Music has been considered a universal language with much of its makeup based in math while at the same time having the ability to evoke a wide range of individual emotions based on style and the person playing. Music of all types is made up of individual notes which display four main properties.
Notes are assigned one of seven letters ranging from A through G. Typically a musician uses middle C as a reference for all other notes available on an instrument. From middle C, the notes progress in alphabetical order until G, after which the notes go back to A and continue progressing to G. This sequence continues all the way up the scale, or reverse when heading down the scale.
Pitch is another property of a musical note. Pitch consists of a perceived frequency of sound. The higher you progress up a scale, the faster the frequency vibrates, and the higher the pitch of the note becomes. The lower you progress down the scale, the slower the frequency vibrates, resulting in a lower sounding pitch.
The length of the note is a property that contributes to rhythm. The most common lengths for notes are whole, half, quarter, eight and sixteenth notes, which are held for varying amounts of time depending on the time signature of a piece of music. Shorter notes are defined by how short they are compared to a whole note. Lengths can be extremely long through the use of ties, or can be as short as a thirty-second note or less.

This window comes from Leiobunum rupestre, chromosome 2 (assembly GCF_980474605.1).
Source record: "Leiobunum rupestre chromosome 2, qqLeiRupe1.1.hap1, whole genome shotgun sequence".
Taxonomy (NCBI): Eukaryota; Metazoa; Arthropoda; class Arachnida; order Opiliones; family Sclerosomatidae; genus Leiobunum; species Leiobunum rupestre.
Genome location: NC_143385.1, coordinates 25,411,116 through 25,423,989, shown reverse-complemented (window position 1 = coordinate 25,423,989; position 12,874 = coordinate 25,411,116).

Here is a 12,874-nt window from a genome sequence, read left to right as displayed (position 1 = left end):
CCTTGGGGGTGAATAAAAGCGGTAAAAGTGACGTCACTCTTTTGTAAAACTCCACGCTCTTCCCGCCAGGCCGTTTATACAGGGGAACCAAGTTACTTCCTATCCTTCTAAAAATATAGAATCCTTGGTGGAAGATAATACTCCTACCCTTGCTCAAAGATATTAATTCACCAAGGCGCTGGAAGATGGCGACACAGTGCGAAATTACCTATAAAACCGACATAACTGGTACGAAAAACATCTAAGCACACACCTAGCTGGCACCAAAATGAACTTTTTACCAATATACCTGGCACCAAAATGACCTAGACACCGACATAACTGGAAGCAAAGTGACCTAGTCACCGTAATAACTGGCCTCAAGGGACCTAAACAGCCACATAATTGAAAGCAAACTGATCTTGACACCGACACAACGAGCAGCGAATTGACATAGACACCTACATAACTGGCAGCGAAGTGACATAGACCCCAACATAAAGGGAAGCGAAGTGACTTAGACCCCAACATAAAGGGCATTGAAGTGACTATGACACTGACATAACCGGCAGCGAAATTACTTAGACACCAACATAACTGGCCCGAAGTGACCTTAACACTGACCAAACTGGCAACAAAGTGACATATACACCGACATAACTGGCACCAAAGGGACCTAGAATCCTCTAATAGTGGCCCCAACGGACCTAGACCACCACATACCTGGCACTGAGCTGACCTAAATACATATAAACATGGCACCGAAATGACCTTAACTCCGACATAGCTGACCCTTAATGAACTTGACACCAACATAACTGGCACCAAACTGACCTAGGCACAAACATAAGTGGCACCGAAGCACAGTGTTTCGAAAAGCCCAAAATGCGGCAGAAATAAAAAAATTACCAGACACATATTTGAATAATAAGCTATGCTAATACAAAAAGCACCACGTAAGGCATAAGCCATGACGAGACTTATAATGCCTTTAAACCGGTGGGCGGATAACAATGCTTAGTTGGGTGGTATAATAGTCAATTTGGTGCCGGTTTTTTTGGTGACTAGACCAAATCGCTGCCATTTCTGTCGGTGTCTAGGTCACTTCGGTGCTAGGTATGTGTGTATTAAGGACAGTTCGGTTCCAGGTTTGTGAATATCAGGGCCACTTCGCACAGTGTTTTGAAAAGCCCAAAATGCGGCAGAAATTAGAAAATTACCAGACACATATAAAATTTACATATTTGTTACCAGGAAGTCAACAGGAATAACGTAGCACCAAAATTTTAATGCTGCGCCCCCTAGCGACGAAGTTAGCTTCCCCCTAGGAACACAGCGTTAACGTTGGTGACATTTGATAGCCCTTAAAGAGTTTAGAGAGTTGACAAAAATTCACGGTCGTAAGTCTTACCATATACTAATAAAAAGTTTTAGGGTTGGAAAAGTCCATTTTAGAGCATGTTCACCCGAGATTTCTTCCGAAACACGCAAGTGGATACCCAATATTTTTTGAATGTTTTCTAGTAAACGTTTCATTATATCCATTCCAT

Notes can also contribute different properties based on dynamics. Dynamics measure how loud or soft a note is played. The most common dynamics for a note range from soft or "piano" referred to by the letter "p," to loud or "forte" portrayed by the letter "f." The most common dynamics are piano "p," mezzo piano "mp," mezzo forte "mf," and forte "f." Dynamics can be louder or softer than these with the softest being pianississimo "ppp," and the loudest note being fortississimo "fff."
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